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Water and Energy

Unique properties of water molecules
A water molecule consists of two hydrogen atoms and one oxygen atom. The three atoms make an angle; the H-O-H angle is approximately 104.5 degrees. The center of each hydrogen atom is approximately 0.0957 nm from the center of the oxygen atom. In the solid state, the particles of matter are usually much closer together than they are in the liquid state. So if you put a solid into its corresponding liquid, it sinks. But this is not true of water. Its solid state is less dense than its liquid state, so it floats. Water behaves differently from most other chemical compounds. In almost all substances the atoms and molecules move closer together as they get colder. They then solidify. Water, however, attains its greatest density at four degrees Celsius because the water molecules are packed closest together at this temperature. Many freshwater lakes have a temperature of four degrees at their deepest point because the heavy water sinks to the bottom. But surprisingly, to reach the solid ice phase, the water molecules again move farther apart. This phenomenon is referred to as the water anomaly. Ice is lighter and floats at the surface. This is seen in the large ocean regions at polar latitudes, which are partly covered by ice. The reason for this anomaly lies in the unusual properties of the water molecule (H2O). Its oxygen atom (O) and the two hydrogen atoms (H) are asymmetrically arranged. This produces a dipole, a molecule with one negatively and one positively charged end.
Another unique property of water is its ability to dissolve a large variety of chemical substances. Water is sometimes called the universal solvent because it can dissolve so many things. water has the highest surface tension of any common liquid except mercury. It is the tendency of water molecules to attract to each other or cohere to each other at the surface of water. Because of this adhesion and cohesion properties water plays an important role in the internal transport system of plants and animals. The other widely-cited anomalous property of water is its high boiling point. a molecule as light as H2O “should” boil at around –90°C; that is, it would ideally exist in the world as a gas rather than a liquid if H-bonding were not present.

Describe the location of the areas with severe water shortage. 3 marks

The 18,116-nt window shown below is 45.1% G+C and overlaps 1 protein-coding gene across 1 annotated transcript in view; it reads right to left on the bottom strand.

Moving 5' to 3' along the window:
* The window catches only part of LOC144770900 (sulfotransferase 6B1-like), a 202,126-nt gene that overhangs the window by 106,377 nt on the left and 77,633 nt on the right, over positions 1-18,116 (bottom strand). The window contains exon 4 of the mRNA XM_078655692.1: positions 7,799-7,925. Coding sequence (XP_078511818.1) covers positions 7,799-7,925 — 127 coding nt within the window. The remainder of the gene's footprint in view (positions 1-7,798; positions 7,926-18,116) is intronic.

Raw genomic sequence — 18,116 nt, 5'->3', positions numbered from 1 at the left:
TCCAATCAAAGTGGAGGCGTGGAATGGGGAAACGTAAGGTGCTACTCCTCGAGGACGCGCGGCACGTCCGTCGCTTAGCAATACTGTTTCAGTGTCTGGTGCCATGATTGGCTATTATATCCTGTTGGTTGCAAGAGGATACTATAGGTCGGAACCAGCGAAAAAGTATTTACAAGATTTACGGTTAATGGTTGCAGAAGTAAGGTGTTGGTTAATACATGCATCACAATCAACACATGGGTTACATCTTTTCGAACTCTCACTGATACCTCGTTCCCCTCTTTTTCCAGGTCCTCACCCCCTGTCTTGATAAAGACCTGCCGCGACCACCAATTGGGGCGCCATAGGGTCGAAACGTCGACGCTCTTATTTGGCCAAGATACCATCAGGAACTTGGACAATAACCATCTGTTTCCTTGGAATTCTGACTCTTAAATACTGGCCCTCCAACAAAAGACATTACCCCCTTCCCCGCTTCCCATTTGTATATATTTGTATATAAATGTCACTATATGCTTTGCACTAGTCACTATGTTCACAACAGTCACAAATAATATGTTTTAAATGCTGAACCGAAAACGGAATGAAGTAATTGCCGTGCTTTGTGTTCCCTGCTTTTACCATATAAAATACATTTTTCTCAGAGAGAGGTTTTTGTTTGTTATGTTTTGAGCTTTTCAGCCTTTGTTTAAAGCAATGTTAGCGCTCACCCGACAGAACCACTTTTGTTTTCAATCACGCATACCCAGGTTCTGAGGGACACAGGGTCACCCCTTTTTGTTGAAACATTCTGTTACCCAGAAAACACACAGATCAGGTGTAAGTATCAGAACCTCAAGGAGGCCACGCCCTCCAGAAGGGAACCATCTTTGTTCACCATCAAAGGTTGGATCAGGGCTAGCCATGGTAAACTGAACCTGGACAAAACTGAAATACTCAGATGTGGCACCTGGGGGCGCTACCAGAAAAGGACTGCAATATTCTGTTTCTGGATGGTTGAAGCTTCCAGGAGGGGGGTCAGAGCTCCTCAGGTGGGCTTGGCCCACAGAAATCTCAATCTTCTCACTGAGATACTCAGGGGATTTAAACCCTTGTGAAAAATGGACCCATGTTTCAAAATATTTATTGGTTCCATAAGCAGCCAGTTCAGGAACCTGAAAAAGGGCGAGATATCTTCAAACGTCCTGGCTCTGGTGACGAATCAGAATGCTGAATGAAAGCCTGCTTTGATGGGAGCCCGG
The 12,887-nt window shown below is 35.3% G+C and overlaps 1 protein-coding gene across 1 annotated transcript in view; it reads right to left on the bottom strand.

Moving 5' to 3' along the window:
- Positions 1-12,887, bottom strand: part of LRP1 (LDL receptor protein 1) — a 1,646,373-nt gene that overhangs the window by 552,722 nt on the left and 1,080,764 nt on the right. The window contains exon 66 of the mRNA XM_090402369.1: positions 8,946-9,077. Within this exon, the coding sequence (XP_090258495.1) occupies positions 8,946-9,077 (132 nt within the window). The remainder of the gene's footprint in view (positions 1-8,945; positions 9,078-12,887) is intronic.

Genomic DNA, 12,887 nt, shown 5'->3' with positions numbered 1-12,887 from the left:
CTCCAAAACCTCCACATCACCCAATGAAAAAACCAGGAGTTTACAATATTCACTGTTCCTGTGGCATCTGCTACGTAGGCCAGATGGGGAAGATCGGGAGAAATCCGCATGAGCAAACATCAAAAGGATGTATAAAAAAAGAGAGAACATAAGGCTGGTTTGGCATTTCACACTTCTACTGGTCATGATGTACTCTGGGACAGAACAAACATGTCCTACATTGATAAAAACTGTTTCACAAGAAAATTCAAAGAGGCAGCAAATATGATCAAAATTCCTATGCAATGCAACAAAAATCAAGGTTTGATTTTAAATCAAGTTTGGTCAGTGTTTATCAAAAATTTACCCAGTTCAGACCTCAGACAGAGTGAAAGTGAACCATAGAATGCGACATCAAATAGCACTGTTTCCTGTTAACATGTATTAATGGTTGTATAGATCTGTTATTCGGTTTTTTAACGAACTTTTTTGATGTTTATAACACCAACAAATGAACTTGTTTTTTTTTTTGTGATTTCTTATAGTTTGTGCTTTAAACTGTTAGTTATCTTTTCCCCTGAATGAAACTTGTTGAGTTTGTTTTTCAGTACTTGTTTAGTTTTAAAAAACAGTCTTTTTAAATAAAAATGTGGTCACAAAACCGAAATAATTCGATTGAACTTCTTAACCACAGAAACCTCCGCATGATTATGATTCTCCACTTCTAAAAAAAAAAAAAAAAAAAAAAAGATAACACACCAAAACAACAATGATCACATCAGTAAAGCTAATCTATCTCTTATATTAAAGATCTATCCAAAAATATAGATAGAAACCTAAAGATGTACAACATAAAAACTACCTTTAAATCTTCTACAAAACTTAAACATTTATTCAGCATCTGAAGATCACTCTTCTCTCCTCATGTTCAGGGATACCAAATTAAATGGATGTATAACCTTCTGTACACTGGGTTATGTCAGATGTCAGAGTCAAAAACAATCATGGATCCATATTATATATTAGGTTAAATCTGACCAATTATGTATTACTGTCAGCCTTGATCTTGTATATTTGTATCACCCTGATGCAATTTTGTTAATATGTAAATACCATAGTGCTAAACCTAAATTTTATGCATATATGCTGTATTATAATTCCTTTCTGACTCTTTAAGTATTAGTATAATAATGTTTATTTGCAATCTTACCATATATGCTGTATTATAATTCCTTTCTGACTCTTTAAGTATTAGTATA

Water changes everything!

Water Walk

Cape Town Facing serious crisis

Global water crisis: Water-Energy-Food Nexus

TerminologiesExplanationsSelf Research Copy right free photos (thanks to the contributors)
Potable waterWater that is free from impurities such as contaminants and bacteria and is thus safe to drink. Huge inequalities persist between and within countries; in Sub- Saharan Africa, almost half of people drink water from unprotected sources.There’s nothing more essential to life on Earth than safe drinking water. People are struggling to access the quantity and quality of water they need. Amazing progress has been made in making clean drinking water accessible to 2.6 billion people in developing countries from 1990 to 2015. That’s an increase from 76% of the global population to 91% during that time. Yet around 800 million people lack basic drinking water access that is nearly 1 of every 9 people on the planet. Click here for more facts and figures from World Vision.
Different methods of water supplyThe objective of water supply is to take water from its source to the point of its usage. Water supply systems must also meet the requirements for public, commercial, and industrial activities. It generally denotes provision of water by public utilities such as supply of potable water through piped system. Water supply system include infrastructure for the collection, transmission, treatment, storage, and distribution of water for domestic, agriculture (including irrigation) and other commercial purposes as well as for special public needs as firefighting etc. Nearly 90% of the global population has access to piped water supply. A fraction of them also possess their own house supply such as protected wells or boreholes besides the municipal supply. Look at the next column for the the major methods of water supply.